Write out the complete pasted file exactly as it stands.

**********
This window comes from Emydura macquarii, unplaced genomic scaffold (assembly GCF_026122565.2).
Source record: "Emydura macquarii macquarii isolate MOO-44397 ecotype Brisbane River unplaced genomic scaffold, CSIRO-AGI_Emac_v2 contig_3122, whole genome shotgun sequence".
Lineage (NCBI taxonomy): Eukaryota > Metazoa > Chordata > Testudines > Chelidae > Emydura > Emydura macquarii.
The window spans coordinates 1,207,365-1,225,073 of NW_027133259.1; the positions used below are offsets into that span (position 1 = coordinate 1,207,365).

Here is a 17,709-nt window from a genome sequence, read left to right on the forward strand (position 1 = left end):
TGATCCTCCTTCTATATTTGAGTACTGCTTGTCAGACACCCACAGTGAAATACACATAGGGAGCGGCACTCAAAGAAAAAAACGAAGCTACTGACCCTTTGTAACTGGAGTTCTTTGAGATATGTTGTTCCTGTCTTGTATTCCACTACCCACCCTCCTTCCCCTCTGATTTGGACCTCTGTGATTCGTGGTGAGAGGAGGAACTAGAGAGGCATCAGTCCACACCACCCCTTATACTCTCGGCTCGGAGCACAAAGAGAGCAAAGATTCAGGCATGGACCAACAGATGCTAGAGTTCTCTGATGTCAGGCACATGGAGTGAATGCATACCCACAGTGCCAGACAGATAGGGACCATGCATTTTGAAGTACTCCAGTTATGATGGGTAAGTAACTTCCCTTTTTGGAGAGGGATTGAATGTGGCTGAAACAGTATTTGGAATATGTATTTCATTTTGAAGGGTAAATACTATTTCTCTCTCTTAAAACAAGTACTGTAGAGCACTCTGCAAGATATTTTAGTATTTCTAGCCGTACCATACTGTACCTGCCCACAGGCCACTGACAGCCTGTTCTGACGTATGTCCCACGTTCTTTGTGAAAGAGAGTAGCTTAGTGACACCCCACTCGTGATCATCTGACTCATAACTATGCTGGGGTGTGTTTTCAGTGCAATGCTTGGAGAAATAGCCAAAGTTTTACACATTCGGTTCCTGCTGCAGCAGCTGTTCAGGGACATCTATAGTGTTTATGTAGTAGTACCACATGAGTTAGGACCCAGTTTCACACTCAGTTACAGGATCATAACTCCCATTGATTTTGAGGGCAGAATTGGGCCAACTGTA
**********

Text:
This window comes from Emydura macquarii, unplaced genomic scaffold (assembly GCF_026122565.2).
Source record: "Emydura macquarii macquarii isolate MOO-44397 ecotype Brisbane River unplaced genomic scaffold, CSIRO-AGI_Emac_v2 contig_3122, whole genome shotgun sequence".
Lineage (NCBI taxonomy): Eukaryota > Metazoa > Chordata > Testudines > Chelidae > Emydura > Emydura macquarii.
The window spans coordinates 1,207,365-1,225,073 of NW_027133259.1; the positions used below are offsets into that span (position 1 = coordinate 1,207,365).

Here is a 17,709-nt window from a genome sequence, read left to right on the forward strand (position 1 = left end):
TGATCCTCCTTCTATATTTGAGTACTGCTTGTCAGACACCCACAGTGAAATACACATAGGGAGCGGCACTCAAAGAAAAAAACGAAGCTACTGACCCTTTGTAACTGGAGTTCTTTGAGATATGTTGTTCCTGTCTTGTATTCCACTACCCACCCTCCTTCCCCTCTGATTTGGACCTCTGTGATTCGTGGTGAGAGGAGGAACTAGAGAGGCATCAGTCCACACCACCCCTTATACTCTCGGCTCGGAGCACAAAGAGAGCAAAGATTCAGGCATGGACCAACAGATGCTAGAGTTCTCTGATGTCAGGCACATGGAGTGAATGCATACCCACAGTGCCAGACAGATAGGGACCATGCATTTTGAAGTACTCCAGTTATGATGGGTAAGTAACTTCCCTTTTTGGAGAGGGATTGAATGTGGCTGAAACAGTATTTGGAATATGTATTTCATTTTGAAGGGTAAATACTATTTCTCTCTCTTAAAACAAGTACTGTAGAGCACTCTGCAAGATATTTTAGTATTTCTAGCCGTACCATACTGTACCTGCCCACAGGCCACTGACAGCCTGTTCTGACGTATGTCCCACGTTCTTTGTGAAAGAGAGTAGCTTAGTGACACCCCACTCGTGATCATCTGACTCATAACTATGCTGGGGTGTGTTTTCAGTGCAATGCTTGGAGAAATAGCCAAAGTTTTACACATTCGGTTCCTGCTGCAGCAGCTGTTCAGGGACATCTATAGTGTTTATGTAGTAGTACCACATGAGTTAGGACCCAGTTTCACACTCAGTTACAGGATCATAACTCCCATTGATTTTGAGGGCAGAATTGGGCCAACTGTA